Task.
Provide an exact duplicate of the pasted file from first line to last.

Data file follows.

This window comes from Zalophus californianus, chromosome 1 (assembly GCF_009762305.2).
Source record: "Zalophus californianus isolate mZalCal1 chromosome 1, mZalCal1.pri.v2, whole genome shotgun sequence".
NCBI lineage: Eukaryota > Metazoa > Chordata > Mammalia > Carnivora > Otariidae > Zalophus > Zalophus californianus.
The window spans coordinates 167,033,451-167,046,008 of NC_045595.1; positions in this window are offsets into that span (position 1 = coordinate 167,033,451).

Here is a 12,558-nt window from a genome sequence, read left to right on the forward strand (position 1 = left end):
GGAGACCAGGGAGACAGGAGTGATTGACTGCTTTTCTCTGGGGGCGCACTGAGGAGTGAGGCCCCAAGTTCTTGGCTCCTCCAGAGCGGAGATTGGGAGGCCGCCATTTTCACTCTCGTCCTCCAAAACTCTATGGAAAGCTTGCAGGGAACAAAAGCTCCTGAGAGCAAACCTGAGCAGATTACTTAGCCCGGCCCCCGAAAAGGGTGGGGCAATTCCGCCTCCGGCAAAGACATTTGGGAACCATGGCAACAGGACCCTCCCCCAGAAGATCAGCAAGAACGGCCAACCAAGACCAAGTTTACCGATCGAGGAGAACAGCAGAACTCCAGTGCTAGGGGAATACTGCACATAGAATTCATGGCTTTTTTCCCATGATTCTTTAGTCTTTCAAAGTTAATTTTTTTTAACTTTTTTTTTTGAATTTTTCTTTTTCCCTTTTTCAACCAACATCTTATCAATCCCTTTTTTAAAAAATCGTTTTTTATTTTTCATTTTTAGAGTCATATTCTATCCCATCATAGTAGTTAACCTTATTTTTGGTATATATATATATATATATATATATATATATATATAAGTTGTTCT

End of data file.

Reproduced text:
This window comes from Zalophus californianus, chromosome 1 (assembly GCF_009762305.2).
Source record: "Zalophus californianus isolate mZalCal1 chromosome 1, mZalCal1.pri.v2, whole genome shotgun sequence".
NCBI lineage: Eukaryota > Metazoa > Chordata > Mammalia > Carnivora > Otariidae > Zalophus > Zalophus californianus.
The window spans coordinates 167,033,451-167,046,008 of NC_045595.1; positions in this window are offsets into that span (position 1 = coordinate 167,033,451).

Here is a 12,558-nt window from a genome sequence, read left to right on the forward strand (position 1 = left end):
GGAGACCAGGGAGACAGGAGTGATTGACTGCTTTTCTCTGGGGGCGCACTGAGGAGTGAGGCCCCAAGTTCTTGGCTCCTCCAGAGCGGAGATTGGGAGGCCGCCATTTTCACTCTCGTCCTCCAAAACTCTATGGAAAGCTTGCAGGGAACAAAAGCTCCTGAGAGCAAACCTGAGCAGATTACTTAGCCCGGCCCCCGAAAAGGGTGGGGCAATTCCGCCTCCGGCAAAGACATTTGGGAACCATGGCAACAGGACCCTCCCCCAGAAGATCAGCAAGAACGGCCAACCAAGACCAAGTTTACCGATCGAGGAGAACAGCAGAACTCCAGTGCTAGGGGAATACTGCACATAGAATTCATGGCTTTTTTCCCATGATTCTTTAGTCTTTCAAAGTTAATTTTTTTTAACTTTTTTTTTTGAATTTTTCTTTTTCCCTTTTTCAACCAACATCTTATCAATCCCTTTTTTAAAAAATCGTTTTTTATTTTTCATTTTTAGAGTCATATTCTATCCCATCATAGTAGTTAACCTTATTTTTGGTATATATATATATATATATATATATATATATATATAAGTTGTTCT